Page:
Cast: Mohammad Samad, Yash Dholye, Karanvir Malhotra, Rajesh Tailang
Director: Udayan Prasad
The second season of Selection Day, based on eponymous book by Arvind Adiga, deviates its focus from just the perennially irritated father and branches out in all directions giving some sort of resonance to other lead characters. Thankfully, it works and how!
Just like the first season, the new season also has six episodes of nearly 25 minutes each, but this time they’re darker, more surreal and definitely more engaging. While the two prodigal cricketer sons, Manju and Radha (Mohammad Samad and Yash Dholye), and their weirdly confident father Mohan (Rajesh Tailang) are yet to find their way in the ruthless city of Mumbai, they seem to be heading towards a vantage point. The good thing is that you get a respite from Tailang’s undivided anger and get to see the boys taking charge on and off the 22-yard pitch.
Even Akshay Oberoi’s morally conflicted businessman and Mahesh Manjrekar’s back-from-retirement cricket coach get enough time to spread their wings and make their presence felt. This time, it’s all about the smart choices made by the writers who have included the two boys in most of the key plot points.
It keeps following a predictable path though. Samad takes the center-stage and just like his flawless half-volley, channels a certain earnestness into the show. Dholye, despite being given a similar screen-time, seems unidirectional in approach. Maybe this is how it was intended but Samad emerges as the glue between turns and twists. In fact, it wouldn’t feel exaggerated if you end up thinking about the show from his perspective, even in the situation not directly involving him.
Then there are scenes where you wouldn’t be able to differentiate right from the wrong or truth from the imagination. The suspense about Tailang’s conspicuously absent wife becomes a bone of resentment between the boys and their father. A new character of a street smart Marathi businesswoman, played by an expressive Amruta Subhash (remember Raman Raghav 2.0?), is plotted as the tool to corner Tailang, who, in a terrifically nuanced way, thickens the plot around his wife.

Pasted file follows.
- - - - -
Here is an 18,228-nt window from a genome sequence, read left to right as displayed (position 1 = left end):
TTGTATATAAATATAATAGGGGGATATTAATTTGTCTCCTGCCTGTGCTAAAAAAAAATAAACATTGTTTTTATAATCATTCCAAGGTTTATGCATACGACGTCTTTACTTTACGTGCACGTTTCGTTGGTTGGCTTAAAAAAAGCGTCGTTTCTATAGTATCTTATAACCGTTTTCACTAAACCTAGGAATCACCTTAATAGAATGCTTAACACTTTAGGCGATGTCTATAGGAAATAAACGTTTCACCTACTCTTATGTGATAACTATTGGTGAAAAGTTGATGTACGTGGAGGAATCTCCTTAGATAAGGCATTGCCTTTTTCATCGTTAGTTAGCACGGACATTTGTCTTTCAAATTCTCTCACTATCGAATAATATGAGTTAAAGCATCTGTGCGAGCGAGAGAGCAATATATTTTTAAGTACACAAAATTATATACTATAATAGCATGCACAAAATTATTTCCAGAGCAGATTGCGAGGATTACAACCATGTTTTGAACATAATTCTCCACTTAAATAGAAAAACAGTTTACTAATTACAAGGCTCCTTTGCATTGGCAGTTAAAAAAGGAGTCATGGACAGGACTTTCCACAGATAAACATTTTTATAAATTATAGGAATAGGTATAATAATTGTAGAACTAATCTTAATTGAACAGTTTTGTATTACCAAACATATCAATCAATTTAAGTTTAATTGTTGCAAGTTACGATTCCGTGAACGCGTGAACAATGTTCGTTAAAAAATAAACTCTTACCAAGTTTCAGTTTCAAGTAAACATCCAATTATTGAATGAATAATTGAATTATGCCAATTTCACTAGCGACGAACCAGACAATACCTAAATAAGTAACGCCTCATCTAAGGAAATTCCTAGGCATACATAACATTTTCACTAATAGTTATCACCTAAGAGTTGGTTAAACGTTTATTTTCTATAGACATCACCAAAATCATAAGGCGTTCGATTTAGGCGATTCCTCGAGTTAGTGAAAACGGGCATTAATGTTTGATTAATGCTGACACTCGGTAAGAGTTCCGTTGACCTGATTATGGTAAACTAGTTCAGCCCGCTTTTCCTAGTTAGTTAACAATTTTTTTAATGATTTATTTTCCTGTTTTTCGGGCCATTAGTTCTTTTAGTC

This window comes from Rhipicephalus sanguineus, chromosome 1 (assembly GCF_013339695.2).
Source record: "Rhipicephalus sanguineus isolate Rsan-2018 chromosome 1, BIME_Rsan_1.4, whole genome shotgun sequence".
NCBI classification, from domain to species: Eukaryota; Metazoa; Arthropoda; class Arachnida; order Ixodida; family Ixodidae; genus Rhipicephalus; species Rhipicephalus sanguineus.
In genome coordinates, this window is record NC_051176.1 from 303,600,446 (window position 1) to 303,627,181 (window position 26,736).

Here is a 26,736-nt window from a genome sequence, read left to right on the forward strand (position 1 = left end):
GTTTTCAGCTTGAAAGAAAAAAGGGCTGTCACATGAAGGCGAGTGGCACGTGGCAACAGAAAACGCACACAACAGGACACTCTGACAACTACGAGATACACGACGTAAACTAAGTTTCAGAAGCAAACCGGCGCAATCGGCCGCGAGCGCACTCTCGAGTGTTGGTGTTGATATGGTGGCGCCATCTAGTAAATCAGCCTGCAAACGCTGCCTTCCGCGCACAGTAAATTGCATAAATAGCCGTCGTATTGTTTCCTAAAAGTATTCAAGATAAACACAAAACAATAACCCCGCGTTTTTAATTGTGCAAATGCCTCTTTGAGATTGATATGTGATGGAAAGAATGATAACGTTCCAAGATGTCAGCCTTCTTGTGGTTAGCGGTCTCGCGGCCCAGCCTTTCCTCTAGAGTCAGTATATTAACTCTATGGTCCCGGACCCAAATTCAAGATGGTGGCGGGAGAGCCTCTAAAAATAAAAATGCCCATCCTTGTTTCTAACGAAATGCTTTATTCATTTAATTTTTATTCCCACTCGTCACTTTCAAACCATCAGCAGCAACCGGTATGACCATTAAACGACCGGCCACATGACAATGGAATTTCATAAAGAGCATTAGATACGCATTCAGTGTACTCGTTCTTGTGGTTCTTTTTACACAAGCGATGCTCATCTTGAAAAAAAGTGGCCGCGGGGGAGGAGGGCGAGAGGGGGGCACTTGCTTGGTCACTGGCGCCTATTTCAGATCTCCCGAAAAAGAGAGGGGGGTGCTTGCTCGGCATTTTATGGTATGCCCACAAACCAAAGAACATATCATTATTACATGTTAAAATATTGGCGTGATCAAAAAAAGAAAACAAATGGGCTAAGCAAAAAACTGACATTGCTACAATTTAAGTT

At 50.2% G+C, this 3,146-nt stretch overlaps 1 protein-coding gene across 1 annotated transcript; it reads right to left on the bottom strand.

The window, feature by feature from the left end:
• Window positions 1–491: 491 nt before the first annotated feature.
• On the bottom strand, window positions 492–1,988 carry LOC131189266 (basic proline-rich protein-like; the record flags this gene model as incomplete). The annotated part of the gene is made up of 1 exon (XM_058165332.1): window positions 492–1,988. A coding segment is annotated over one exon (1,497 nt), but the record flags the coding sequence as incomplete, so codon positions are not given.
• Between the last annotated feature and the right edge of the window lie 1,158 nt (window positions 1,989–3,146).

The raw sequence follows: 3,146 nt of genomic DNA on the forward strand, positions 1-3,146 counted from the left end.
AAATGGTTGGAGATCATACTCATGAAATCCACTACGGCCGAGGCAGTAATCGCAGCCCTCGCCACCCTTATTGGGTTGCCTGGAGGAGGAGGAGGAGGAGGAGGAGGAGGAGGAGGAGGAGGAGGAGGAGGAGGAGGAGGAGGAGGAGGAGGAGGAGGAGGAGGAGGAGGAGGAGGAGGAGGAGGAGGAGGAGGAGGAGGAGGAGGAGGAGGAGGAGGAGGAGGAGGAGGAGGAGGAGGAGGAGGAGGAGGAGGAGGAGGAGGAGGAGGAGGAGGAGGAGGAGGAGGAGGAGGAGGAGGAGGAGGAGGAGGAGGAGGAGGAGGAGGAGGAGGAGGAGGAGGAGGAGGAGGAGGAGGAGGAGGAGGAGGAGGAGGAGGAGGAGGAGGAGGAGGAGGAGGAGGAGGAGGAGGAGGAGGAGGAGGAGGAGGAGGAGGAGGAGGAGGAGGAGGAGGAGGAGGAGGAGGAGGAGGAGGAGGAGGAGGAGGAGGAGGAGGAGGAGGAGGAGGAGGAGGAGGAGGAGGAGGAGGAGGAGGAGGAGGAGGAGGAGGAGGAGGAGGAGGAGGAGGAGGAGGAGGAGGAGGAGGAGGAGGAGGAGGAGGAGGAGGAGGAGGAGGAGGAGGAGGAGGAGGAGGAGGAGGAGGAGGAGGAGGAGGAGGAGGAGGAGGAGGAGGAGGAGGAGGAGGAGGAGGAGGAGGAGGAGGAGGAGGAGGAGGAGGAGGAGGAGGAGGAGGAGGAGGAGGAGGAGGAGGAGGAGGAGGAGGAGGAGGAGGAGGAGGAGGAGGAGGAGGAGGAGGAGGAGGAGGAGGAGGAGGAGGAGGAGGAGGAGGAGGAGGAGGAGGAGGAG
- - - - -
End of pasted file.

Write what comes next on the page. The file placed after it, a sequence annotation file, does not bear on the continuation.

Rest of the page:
This isn’t the only scene where you witness the writers playing with the idea of willing suspension of disbelief, quite literally. Ratna Pathak Shah’s tired school principal talks to herself and Shiv Pandit’s God diffuses a charged moment by resorting to the millennial language. You see what they do there? They wilfully make themselves a part of our daily struggle. Something that Adiga’s novel is also committed to.
There are lengthy parts too, which is surprising because such small episodes shouldn’t ideally have much of a breathing space. The track involving Karanvir Malhotra’s Javed is stretched and doesn’t lead to a point where you begin feeling for him. Also, the whole brat-turned-vulnerable angle is too clichéd to make the audience look beyond the usual. It appears too convenient, to put it mildly.
Selection Day 2 also suffers due to the core idea of Mumbai being the city of conniving people and heartbroken prodigies. Not that they’re myths but we have been there and done that. Films such as Takshak and Guru have captured the same essence in a more serious way.
What tremendously works in favour of Selection Day 2 is the makers’ basic understanding of keeping it the story about adolescence and how changing surroundings can change a teenager’s psyche, and how despite coming from different parts of the world, all youngsters, more or less, speak the same language laden with compassion and hope. This is when Selection Day 2 surpasses the expectations, especially after a nearly dull first season.
Netflix seems to have a slow-burner on its hands. This show may get devout followers in coming seasons.
Interact with Rohit Vats at Twitter/@nawabjha